In Chapter Three of Educational Psychology (Woolfolk, Winne, Perry, 2016) we take a look at the process of development for humans and in Chapter Eight we examine concepts surrounding knowledge and memory. Although at first glance these two subjects may not seem directly correlated there is a link between the physical development of the brain and the development of skills that relate to knowledge and memory.
In Chapter Three we look at different types of development that impact students- physical development and the social context for development as referenced in Bronfenbrenner’s (Bio)Ecological Model(Woolfolk, et al, 2016, p.64-69). In reference to the physical development we are looking particularly at the stages of growth and the effects of puberty on developing students. In Bronfenbrenner’s (Bio)Ecological Model we are looking at the relation of contextual impacts on a students life. I think what I found most interesting in the reading as it dealt with Bronfenbrenner is the focus on the microsystem of family and the impact of parenting styles on the outcomes associated for children. Baumrind’s 4 parenting styles may be based in correlation and no causation but the observable correlation between “Authoritative” parenting styles and happy, successful, engaged students as opposed to the struggles facing those raised by “Rejecting/Neglecting” parenting styles cannot go without consideration(1991 as cited in Woolfolk, et al, 2016, 72). As a parent who is attempting to raise children in an authoritative style it is interesting to have at least some anecdotal evidence that there is value in making the decisions, particularly those that are in reference to discipline, the way that we have been. Although it is a brief discussion I found it very interesting to compare and contrast Baumrind’s 4 parenting styles and the effects that each has on children.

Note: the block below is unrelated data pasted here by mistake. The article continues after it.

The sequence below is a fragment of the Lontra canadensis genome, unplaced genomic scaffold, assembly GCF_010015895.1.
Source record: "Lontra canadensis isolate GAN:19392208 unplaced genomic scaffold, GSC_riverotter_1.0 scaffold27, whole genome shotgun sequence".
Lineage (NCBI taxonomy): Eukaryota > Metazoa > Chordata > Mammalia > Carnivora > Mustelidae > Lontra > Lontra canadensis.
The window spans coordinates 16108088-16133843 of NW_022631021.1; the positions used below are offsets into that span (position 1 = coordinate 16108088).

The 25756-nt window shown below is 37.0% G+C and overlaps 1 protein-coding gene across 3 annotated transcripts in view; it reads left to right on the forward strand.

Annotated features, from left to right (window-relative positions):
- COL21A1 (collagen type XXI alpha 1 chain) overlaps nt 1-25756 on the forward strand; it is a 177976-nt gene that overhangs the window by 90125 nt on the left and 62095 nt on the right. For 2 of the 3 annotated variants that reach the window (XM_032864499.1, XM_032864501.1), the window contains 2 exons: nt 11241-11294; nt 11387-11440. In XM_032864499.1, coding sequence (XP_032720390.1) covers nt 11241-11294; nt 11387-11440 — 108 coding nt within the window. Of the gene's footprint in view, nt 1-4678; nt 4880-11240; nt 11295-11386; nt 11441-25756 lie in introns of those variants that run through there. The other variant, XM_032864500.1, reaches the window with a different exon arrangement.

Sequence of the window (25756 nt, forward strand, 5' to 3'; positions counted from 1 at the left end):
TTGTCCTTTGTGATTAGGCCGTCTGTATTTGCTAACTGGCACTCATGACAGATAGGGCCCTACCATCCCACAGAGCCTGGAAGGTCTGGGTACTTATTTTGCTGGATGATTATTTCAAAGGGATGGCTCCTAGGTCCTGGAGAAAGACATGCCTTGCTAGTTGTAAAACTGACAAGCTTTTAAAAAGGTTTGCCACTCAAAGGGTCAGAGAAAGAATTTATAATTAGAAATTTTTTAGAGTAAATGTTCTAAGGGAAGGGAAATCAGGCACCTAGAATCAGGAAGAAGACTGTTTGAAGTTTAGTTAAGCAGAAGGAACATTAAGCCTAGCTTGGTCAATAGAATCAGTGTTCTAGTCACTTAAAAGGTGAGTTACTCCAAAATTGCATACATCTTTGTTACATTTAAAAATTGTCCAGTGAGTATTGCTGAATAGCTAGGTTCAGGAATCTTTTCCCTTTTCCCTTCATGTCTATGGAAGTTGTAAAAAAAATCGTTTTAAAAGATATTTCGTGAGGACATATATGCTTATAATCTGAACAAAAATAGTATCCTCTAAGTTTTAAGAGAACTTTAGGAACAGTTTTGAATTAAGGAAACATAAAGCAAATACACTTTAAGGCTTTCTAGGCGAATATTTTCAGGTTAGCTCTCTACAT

In Chapter Eight we are introduced to the contrast between cognitive perspective and behavioural views in relation to the role of reinforcement. I think that this relates directly to Bronfenbrenner’s concepts surrounding the (Bio)Ecological Model’s microsystem and Baumrind’s Parenting styles. As we address students and the ways in which they learn if we believe that reinforcement is key and that reinforcement can either, according to the behaviorist, strengthen response or, according to the cognitive theorist, become a source of information then the microsystems that are closest to the student will have the largest impact by also most directly reinforcing behaviours. If we look back at Chapter Three these microsystems would be the students parents and their peers. The role of learning and cognition is therefore not independent of the context in which the learning is taking place. Students are directly impacted by these microsystems in their development and as such it is key to look at what type of leaning and cognition is being reinforced within each students microsystems.